“I recognized that I needed to earn his trust,” said Hamille. “Knowing a bit of his background made me believe that he felt a need to protect his own self interests.” To achieve this goal, Hamille established a “family” routine that involved walks, play time and snuggle sessions.
Further development of trust – and emphasizing dominance – was getting Zephyr to lie on his back. “He loves having his belly scratched, like the majority of dogs, but he wouldn’t bare his belly. You had to scratch it while he stood. It took a while, but now I can get him to lie back in my arm so I can freely scratch his belly. He really loves it.”
At first getting – and keeping -- Zephyr in the car was a challenge. “He’d turn right around and jump back out,” said Hamille. She began taking him everywhere possible with her and letting him get out to sniff around. “After a while he started jumping into the car in order to go with me to the new smells. It is stimulating for him now to ride in the car.”
Zephyr had an extreme aversion to being crated. He became ferocious when put in a crate, spinning around to snap at your hand and barking furiously. Surprisingly, getting him over the distrust of the crate was comparatively easy, according to Hamille. “All I did was set the crate in the living room with towels cushioning the bottom and left the door open. I left it there for a week or two. Then, occasionally, I’d throw a treat in it for him, but would never close the door when he’d go in to get it. One day, on a whim, I just tapped the top of the crate and he went in!! I was dumbfounded. Soon after I would do that and close the door behind him for a brief period. Eventually I worked up to ten or fifteen minutes of him being crated. That’s all I did.”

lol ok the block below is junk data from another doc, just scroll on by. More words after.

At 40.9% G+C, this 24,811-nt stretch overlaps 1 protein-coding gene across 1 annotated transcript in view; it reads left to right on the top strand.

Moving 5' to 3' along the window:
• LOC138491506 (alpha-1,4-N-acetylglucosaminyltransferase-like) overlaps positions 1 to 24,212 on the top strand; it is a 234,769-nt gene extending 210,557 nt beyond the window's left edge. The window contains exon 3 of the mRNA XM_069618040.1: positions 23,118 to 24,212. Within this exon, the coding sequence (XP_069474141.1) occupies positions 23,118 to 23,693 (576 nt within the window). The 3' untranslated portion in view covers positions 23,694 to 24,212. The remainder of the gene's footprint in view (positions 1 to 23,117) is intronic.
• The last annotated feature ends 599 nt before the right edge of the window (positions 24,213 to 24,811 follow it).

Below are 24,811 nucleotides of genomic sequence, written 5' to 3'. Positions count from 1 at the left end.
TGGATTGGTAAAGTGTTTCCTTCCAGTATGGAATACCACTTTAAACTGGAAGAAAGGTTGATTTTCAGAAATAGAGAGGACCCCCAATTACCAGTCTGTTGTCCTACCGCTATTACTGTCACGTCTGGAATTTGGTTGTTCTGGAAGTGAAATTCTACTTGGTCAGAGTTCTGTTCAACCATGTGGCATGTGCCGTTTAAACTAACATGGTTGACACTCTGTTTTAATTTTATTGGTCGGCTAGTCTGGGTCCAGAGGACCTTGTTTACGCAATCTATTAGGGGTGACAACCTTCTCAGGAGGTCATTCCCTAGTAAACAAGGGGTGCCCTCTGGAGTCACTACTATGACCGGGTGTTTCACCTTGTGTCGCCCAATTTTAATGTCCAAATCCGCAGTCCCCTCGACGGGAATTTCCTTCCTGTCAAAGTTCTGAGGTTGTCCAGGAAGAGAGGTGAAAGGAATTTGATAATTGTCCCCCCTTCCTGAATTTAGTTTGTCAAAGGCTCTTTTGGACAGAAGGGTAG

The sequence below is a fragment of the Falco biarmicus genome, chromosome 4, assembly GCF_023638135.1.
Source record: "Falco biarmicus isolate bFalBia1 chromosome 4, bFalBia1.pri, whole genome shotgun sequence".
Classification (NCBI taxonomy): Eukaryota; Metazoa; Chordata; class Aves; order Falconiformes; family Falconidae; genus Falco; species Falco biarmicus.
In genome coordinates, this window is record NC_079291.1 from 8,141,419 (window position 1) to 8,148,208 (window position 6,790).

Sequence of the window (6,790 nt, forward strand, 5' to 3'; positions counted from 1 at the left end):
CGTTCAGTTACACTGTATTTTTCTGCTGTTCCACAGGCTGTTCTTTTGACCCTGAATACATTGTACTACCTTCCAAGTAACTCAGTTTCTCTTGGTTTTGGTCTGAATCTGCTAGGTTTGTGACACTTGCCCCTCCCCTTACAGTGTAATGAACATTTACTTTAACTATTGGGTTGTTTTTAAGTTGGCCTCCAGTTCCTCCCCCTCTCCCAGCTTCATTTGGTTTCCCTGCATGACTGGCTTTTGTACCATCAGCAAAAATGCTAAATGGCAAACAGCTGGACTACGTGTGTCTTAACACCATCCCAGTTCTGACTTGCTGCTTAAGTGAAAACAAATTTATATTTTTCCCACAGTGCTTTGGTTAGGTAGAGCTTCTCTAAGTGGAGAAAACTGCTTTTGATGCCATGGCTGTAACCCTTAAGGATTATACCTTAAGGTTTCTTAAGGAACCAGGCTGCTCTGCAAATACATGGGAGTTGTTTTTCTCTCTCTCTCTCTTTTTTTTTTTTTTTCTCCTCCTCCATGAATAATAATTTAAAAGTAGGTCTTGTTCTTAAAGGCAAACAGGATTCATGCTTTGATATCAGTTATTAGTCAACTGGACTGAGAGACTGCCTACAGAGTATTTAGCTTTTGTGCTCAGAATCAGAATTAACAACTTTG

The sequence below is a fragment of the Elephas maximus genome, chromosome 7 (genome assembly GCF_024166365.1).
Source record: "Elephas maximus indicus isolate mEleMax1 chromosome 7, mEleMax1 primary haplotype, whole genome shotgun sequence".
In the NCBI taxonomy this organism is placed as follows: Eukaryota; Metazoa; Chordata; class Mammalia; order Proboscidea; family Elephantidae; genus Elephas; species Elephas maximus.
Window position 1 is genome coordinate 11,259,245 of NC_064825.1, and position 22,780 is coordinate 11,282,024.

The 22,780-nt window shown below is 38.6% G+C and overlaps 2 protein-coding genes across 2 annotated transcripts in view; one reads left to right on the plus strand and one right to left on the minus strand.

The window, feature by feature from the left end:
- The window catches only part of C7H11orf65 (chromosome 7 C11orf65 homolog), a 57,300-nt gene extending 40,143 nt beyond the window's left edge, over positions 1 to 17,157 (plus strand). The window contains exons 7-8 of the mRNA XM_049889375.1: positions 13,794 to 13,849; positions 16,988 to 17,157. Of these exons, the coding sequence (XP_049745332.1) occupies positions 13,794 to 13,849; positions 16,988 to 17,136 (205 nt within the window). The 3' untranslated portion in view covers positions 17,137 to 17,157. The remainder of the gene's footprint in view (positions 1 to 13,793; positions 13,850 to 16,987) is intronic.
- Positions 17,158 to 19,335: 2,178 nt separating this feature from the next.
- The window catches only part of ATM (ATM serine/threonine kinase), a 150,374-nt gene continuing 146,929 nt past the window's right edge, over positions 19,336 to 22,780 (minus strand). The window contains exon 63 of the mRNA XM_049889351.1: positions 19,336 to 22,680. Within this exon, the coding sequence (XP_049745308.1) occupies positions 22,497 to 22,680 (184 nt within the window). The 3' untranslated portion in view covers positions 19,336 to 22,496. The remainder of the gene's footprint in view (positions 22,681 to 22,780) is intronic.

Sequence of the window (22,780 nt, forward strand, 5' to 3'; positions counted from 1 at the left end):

It became apparent early on that Zephyr enjoyed a lot of attention and affection. Hamille used that desire to encourage the behavior she wanted. “I would let him sit with me on the couch, but if he growled or became aggressive in any way I shoved him onto the floor. It took him awhile, but he got the idea and started behaving correctly,” she said. “And he’s so devoted, he’s underfoot all the time. He’s always right by me.”